This is the Contruction Guide for the BatSnap Kit.
Note: It's assumed that someone making this kit already has the ability to solder through-hole parts.
|IC1||ATTiny85||1||pre-programmed 8-pin microcontroller|
|C1||0.1uF ceramic capacitor||1||Marked 104|
|C2||10uF electrolytic capacitor||1|
|R1||13 ohm resistor||1||Brown, Red, Black|
|R2||560 ohm resistor||1||Green, Blue, Black|
|R3,R4||10 kohm resisors||2||Brown, Black, Black, Red|
|D1||5mm IR LED||1||Legs need to be bent. Refer to step-by-step photos.|
|D2||3mm red LED||1||Needs to sit flush with the board. Refer to step-by-step photos.|
|-||Battery||1||CR2032, 3v lithium coin cell|
The following items are not included in the kit.
There's no particular reason for this order other than it gives reasonable
physical access to solder pads as you go along.
Note: D1 needs to be bent to a right angle so that the LED points in the direction of the tiny arrow on the PCB. The bend should be around 2.5mm from the base of the LED. Refer to photos in the step-by-step instructions.
Note: D2 needs to sit flush to the board, otherwise the lid of the box will not fit on.
Push the battery into the holder, the + side up touching the metal holder, the - side down touching the PCB. Now would be a good time to check it's all working. Slide the switch towards the IR LED. The red LED should blink twice to indicate power-up. Pressing the push-button should cause the red LED to blink, and the IR LED to send a 'take the picture' code. The User Guide has full instructions.
Feed the board into the box, aiming the IR LED into the corresponding hole. If the board won't fit, or won't sit flat on the mountings, then look carefully at the IR LED to make sure it is soldered to the board in the same way shown in the step-by-step photos. Remove the battery if you need to adjust the IR LED.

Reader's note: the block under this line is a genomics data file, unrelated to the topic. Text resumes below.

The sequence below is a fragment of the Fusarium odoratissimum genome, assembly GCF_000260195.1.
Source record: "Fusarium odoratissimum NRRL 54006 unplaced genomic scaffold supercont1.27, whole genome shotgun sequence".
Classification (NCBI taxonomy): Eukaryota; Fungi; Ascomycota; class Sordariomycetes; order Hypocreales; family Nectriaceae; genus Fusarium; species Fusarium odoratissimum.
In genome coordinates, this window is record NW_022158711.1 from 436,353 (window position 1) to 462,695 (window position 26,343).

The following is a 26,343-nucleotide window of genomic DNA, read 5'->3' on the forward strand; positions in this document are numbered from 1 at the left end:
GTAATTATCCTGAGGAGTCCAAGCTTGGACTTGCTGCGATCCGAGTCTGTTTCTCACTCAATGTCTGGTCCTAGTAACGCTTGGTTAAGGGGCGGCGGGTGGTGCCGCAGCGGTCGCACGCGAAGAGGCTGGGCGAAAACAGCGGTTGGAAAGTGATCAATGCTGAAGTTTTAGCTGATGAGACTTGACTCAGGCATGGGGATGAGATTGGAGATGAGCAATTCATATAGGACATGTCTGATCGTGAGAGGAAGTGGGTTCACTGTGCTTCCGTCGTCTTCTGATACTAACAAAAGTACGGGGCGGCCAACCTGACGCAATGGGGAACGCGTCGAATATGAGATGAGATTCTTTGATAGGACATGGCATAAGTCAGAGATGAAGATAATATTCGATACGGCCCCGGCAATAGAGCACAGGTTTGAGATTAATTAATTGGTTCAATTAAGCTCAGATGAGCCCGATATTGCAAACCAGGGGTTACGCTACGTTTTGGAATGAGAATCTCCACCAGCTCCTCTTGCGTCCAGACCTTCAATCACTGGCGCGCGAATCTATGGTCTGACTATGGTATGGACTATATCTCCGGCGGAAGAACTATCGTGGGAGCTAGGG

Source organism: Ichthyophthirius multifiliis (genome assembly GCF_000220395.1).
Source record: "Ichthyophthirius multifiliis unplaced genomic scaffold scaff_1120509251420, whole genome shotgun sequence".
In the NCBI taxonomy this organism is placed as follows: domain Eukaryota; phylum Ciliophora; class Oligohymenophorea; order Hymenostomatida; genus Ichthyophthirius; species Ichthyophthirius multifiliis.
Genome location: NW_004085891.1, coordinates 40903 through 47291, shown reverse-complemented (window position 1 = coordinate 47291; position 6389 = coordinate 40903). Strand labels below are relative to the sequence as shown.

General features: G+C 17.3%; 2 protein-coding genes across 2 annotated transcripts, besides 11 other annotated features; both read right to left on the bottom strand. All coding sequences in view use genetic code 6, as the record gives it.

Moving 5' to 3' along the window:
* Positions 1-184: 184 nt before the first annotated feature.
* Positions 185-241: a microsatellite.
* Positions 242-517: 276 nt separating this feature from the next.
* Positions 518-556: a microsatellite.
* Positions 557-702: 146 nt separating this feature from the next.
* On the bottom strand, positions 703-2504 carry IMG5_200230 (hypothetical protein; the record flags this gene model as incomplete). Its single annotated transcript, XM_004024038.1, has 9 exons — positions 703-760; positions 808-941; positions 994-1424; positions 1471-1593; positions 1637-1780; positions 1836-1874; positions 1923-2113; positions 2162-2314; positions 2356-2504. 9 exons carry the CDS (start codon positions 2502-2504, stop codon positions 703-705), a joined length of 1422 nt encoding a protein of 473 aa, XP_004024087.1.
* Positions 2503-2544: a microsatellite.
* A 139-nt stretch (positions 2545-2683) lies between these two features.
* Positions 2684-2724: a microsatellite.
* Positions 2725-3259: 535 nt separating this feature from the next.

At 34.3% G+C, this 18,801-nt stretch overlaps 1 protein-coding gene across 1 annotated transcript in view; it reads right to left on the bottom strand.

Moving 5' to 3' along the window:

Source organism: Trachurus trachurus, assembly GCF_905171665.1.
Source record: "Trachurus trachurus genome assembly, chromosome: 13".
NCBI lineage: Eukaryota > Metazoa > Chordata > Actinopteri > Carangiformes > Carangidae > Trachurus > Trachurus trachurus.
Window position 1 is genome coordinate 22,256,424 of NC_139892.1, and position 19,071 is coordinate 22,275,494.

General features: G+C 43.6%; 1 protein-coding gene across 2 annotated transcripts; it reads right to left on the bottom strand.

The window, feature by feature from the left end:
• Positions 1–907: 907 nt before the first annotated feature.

Carefully screw the two tiny cross-head screws through the widest two holes in the PCB, into the mounting lugs of the blue box. Put the lid on and secure with the two black countersunk screws. If the lid won't sit flat, make sure that D2 is mounted flush with the PCB. Remove the battery if you need to adjust the red LED.
In the following photographs, the parts are shown soldered into place. It is expected that the person soldering the kit is comfortable soldering through-hole parts, so detail of the underside is not shown.
This is the microcontroller.
Note that the chip should be oriented as per the marking on the PCB's silkscreen: a dot by pin 1 and a notch at one end of the chip. The chip will either have a dot or a notch to match.
This is the main 'take a picture' button. When fully assembled it should poke through a corresponding hole in the lid of the box.
This is the current limiting resistor for the red LED.
These are the resistors for the two solder jumpers (marked J1 and J2 on the reverse of the board) The jumpers aren't used in the current version of the firmware, but they may be used in future versions to select which camera codes to transmit. So it doesn't matter, with this firmware, whether these two resistors are fitted or not. The resistors are included for completeness.
This is the current limiting resistor for the IR LED.
0.1uF (100nF) ceramic disc capacitor (marked 104). This a non-polarised capacitor so it doesn't matter which way round you mount it.
10uF electrolytic capacitor. This is a polarised capacitor, so you must mount it the correct way round. The white stripe down the side of the capacitor indicates the negative lead, as does the shorter leg. The markings on the PCB are very small - the negative pad is the top one, closest to the LED.
The 'off' position is towards the bottom edge of the PCB. The 'on' position is towards the IR LED.
This is the 3mm indicator LED.
The anode (which has the longer leg) goes in the top hole, marked '+', furthest away from the push button.
The cathode (which has the shorter leg) goes in the bottom hole, closest to the push button.
The LED needs to be mounted right flush against the PCB, or the lid of the box won't fit. There is no hole for the LED in the lid - it shines through the translucent case.
This is the 5mm IR LED.
The cathode is marked with a flat on the side of the LED (and a shorter leg).
The anode has a longer leg, and its hole is marked '+' on the PCB.
The LED needs to stick out sideways from the PCB, in the direction of the small arrow on the PCB. The diagram below shows where to bend the legs, and how the LED should sit on the board.
Holds a 20mm diameter, 3v coin cell. Make sure you use plenty of solder to fill the oval pads. The oblong pads don't really need soldering, but it won't cause problems if you choose to.
If we've missed something out, we're not making sense or have just plain got something wrong, let us know.
|20th Sep 2011||Initial publication|